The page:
* Evans says economy needs much more policy support
* Rosengren: Should aggressively counter deflation threats
* Evans says Fed should consider price-level targeting
* Rosengren votes this year, Evans next year on Fed policy
By Kristina Cooke
BOSTON, Oct 16 (Reuters) - Two top Federal Reserve officials argued for further aggressive action by the central bank, with one saying the economy needs “much more” help and the other pointing to Japan’s painful lessons.
With nearly one in ten in the U.S. labor force unable to find work and already very low inflation threatening to drop further, the U.S. central bank is expected to offer the economy more support at its next policy meeting on Nov. 2-3.
Most analysts expect the Fed will embark on a fresh round of Treasury purchases, over and above the $1.7 trillion in longer-term assets it has already bought.
“In my opinion, much more policy accommodation is appropriate today,” Chicago Federal Reserve Bank President Charles Evans told a conference hosted by the Boston Fed, repeating an argument he made earlier this month.
Boston Fed President Eric Rosengren, speaking at the same event, said Japan’s drawn-out battle with deflation shows prevention may be easier than the cure, and policymakers should respond aggressively before “pernicious” deflation takes hold.
“Insuring against the risk of deflation may be much cheaper than waiting until it has occurred and then trying to address it,” said Rosengren, who has a darker view of the economic outlook than some of his colleagues at the central bank.
“A gradual response may not be as effective as a more active response to arrest deflationary pressures before they become embedded in thinking that can affect household and business spending,” he said.
U.S. inflation unexpectedly slowed in September even as retail sales picked up, keeping pressure on the Fed to act soon to lessen the risk of a downward price spiral. [ID:nN15191048]
Record low interest rates in rich countries, and the prospect of the Fed pumping more dollars into the economy, are funneling huge capital flows into high-yielding emerging markets, pushing up their currencies. The resulting currency tensions are expected to be a live issue at meetings of the world’s top finance officials in South Korea next week.
Rosengren and Evans’ recent remarks put them squarely in the camp that says monetary policy can and should do more to support the economy.
Fed Chairman Ben Bernanke, speaking on Friday, appeared to be sympathetic to their views as he gave his most explicit signal yet that more easing is on the horizon.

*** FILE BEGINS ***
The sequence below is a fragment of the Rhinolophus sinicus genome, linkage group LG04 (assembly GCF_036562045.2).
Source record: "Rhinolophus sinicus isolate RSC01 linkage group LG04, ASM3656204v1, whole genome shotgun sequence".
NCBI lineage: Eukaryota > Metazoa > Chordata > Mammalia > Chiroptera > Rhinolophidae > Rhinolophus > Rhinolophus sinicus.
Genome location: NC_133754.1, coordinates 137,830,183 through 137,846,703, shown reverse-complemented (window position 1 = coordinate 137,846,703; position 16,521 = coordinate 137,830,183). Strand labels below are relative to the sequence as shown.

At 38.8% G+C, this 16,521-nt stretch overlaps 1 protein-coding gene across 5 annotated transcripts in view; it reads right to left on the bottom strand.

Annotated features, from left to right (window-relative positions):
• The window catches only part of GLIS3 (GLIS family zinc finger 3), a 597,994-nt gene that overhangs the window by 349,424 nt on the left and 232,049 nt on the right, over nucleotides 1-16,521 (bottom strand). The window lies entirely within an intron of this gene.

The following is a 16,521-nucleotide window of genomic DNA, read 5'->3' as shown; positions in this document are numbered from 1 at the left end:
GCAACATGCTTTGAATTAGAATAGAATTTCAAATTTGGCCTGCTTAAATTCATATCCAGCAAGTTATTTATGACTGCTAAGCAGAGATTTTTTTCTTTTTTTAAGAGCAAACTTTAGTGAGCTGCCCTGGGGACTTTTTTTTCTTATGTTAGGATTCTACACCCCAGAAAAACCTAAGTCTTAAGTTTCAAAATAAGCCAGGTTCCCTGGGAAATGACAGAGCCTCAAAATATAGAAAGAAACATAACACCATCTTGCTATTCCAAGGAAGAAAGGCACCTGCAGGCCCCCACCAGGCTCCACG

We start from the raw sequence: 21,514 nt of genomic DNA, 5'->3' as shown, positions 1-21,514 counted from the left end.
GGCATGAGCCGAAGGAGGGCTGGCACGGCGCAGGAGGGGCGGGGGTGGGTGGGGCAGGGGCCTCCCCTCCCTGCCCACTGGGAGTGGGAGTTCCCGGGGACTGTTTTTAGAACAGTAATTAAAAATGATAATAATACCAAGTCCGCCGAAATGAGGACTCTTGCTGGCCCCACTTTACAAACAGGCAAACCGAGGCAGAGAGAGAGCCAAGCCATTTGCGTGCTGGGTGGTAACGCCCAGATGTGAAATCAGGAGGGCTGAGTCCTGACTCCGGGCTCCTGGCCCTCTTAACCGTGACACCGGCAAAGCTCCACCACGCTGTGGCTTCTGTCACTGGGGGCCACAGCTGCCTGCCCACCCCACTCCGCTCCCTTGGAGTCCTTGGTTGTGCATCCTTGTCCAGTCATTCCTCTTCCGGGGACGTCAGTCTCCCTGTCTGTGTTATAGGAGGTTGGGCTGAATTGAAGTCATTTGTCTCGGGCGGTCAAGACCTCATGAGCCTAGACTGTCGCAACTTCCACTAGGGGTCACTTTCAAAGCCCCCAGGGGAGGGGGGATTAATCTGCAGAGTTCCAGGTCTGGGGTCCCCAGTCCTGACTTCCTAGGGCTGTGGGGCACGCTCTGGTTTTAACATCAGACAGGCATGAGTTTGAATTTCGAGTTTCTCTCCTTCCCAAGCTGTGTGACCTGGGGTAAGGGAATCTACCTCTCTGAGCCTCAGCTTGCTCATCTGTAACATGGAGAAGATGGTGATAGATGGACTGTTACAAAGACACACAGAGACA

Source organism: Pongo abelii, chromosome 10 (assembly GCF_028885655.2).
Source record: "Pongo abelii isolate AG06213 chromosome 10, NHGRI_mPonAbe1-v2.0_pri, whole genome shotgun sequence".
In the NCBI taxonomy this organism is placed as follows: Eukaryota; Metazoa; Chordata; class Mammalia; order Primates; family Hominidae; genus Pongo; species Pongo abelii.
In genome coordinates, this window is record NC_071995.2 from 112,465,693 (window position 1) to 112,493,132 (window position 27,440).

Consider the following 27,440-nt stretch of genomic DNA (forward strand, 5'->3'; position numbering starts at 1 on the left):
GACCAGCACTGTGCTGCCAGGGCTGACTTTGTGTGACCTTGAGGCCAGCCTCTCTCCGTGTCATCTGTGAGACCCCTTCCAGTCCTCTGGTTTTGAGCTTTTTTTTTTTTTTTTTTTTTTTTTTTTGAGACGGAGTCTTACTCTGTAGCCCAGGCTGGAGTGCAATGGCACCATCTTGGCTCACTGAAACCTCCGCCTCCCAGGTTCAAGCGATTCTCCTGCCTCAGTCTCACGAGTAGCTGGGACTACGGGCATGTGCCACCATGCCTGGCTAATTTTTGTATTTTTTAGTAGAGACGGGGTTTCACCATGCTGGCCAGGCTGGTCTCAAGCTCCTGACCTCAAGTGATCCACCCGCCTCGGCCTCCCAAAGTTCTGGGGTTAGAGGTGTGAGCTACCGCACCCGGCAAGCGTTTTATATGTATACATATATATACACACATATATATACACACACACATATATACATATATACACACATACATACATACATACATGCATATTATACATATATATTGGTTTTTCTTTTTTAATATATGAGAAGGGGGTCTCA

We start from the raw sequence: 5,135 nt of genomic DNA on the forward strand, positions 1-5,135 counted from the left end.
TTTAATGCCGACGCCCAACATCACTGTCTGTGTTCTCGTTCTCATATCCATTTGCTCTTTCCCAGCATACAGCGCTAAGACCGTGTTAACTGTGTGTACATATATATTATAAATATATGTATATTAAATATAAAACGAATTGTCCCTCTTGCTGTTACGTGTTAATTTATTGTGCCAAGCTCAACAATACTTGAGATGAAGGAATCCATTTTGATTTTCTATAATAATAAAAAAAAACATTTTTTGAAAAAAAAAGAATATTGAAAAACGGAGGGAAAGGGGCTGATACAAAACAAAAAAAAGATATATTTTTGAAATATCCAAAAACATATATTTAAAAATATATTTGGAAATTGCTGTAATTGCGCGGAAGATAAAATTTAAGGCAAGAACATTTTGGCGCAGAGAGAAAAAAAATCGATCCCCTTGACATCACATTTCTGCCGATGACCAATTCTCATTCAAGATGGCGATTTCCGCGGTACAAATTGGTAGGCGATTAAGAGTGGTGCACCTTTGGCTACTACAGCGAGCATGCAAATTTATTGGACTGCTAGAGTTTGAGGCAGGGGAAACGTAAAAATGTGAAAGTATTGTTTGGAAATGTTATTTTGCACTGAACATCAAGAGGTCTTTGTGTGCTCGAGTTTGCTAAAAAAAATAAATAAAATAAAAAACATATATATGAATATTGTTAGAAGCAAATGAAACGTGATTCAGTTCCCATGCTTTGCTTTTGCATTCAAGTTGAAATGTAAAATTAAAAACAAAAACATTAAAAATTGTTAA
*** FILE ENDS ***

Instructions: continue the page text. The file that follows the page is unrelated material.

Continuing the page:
To see where officials stand along the hawk/dove spectrum:
link.reuters.com/ryv97p or [ID:nN01107830]
For more stories on Fed policy, see [FED/AHEAD]
Evans fleshed out his argument that the Fed should consider temporarily aiming for higher inflation to make up for below-target inflation now, as well as strengthening its commitment to keeping rates low.
Evans said price-level targeting could be a useful complement to the Fed’s other strategies in an environment in which households and businesses are so cautious about the future that they save more than they invest, despite very easy monetary policy.
The Fed has an informal inflation target of 1.7 to 2 percent. For the 12 months through August the core personal consumption expenditure price index, USPCE2=ECI the Fed's preferred inflation gauge, was running at 1.4 percent.
New York Fed President William Dudley also suggested earlier this month that price-level targeting could help the Fed achieve its goals more quickly.
Evans said fears that the policy would be difficult to communicate to the public may be overblown.
“My personal viewpoint is that it is horribly cynical to think that good communication is beyond our ability, especially if that is the best policy,” said Evans, who will rotate into a voting role on the Fed’s policy-setting panel next year.
Rosengren, who has a vote on policy this year, said the first round of Fed asset purchases was effective in bringing down long-term interest rates, adding that purchases may also work by signaling rates will stay low.
He added any asset purchase program should be flexible.
“The scale of the program should be sensitive to the prevailing conditions, and the size of the program would need to vary to accomplish a particular interest rate outcome,” he said. (Additional reporting by Ann Saphir in Chicago; Editing by Padraic Cassidy)